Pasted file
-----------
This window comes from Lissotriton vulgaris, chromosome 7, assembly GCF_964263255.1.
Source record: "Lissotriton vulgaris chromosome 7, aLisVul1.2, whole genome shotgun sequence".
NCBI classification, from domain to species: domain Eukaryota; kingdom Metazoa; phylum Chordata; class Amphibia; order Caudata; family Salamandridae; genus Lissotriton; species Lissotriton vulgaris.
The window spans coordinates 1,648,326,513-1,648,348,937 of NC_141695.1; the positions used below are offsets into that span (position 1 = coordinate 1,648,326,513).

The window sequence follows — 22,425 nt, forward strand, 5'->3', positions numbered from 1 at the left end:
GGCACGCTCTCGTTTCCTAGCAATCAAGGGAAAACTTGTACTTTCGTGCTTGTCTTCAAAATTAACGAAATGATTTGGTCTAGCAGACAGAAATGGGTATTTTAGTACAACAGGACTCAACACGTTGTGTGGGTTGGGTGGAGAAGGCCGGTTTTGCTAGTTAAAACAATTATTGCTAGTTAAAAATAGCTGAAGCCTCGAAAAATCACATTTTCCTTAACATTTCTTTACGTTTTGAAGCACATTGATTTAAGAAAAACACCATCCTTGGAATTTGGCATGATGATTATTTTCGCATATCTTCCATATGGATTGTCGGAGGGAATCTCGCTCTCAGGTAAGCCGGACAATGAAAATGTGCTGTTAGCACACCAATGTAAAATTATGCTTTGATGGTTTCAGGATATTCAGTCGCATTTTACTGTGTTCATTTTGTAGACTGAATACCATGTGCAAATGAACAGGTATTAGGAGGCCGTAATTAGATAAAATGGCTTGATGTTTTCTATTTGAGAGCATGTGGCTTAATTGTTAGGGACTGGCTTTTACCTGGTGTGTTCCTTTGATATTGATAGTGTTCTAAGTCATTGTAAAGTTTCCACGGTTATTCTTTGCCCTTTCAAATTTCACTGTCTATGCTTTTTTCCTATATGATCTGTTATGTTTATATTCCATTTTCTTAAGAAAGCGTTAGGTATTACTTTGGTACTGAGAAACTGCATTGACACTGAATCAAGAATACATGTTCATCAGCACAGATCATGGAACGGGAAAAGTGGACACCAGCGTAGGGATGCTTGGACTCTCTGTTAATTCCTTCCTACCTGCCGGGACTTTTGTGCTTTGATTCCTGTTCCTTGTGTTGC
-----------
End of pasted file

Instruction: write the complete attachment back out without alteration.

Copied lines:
This window comes from Lissotriton vulgaris, chromosome 7, assembly GCF_964263255.1.
Source record: "Lissotriton vulgaris chromosome 7, aLisVul1.2, whole genome shotgun sequence".
NCBI classification, from domain to species: domain Eukaryota; kingdom Metazoa; phylum Chordata; class Amphibia; order Caudata; family Salamandridae; genus Lissotriton; species Lissotriton vulgaris.
The window spans coordinates 1,648,326,513-1,648,348,937 of NC_141695.1; the positions used below are offsets into that span (position 1 = coordinate 1,648,326,513).

The window sequence follows — 22,425 nt, forward strand, 5'->3', positions numbered from 1 at the left end:
GGCACGCTCTCGTTTCCTAGCAATCAAGGGAAAACTTGTACTTTCGTGCTTGTCTTCAAAATTAACGAAATGATTTGGTCTAGCAGACAGAAATGGGTATTTTAGTACAACAGGACTCAACACGTTGTGTGGGTTGGGTGGAGAAGGCCGGTTTTGCTAGTTAAAACAATTATTGCTAGTTAAAAATAGCTGAAGCCTCGAAAAATCACATTTTCCTTAACATTTCTTTACGTTTTGAAGCACATTGATTTAAGAAAAACACCATCCTTGGAATTTGGCATGATGATTATTTTCGCATATCTTCCATATGGATTGTCGGAGGGAATCTCGCTCTCAGGTAAGCCGGACAATGAAAATGTGCTGTTAGCACACCAATGTAAAATTATGCTTTGATGGTTTCAGGATATTCAGTCGCATTTTACTGTGTTCATTTTGTAGACTGAATACCATGTGCAAATGAACAGGTATTAGGAGGCCGTAATTAGATAAAATGGCTTGATGTTTTCTATTTGAGAGCATGTGGCTTAATTGTTAGGGACTGGCTTTTACCTGGTGTGTTCCTTTGATATTGATAGTGTTCTAAGTCATTGTAAAGTTTCCACGGTTATTCTTTGCCCTTTCAAATTTCACTGTCTATGCTTTTTTCCTATATGATCTGTTATGTTTATATTCCATTTTCTTAAGAAAGCGTTAGGTATTACTTTGGTACTGAGAAACTGCATTGACACTGAATCAAGAATACATGTTCATCAGCACAGATCATGGAACGGGAAAAGTGGACACCAGCGTAGGGATGCTTGGACTCTCTGTTAATTCCTTCCTACCTGCCGGGACTTTTGTGCTTTGATTCCTGTTCCTTGTGTTGC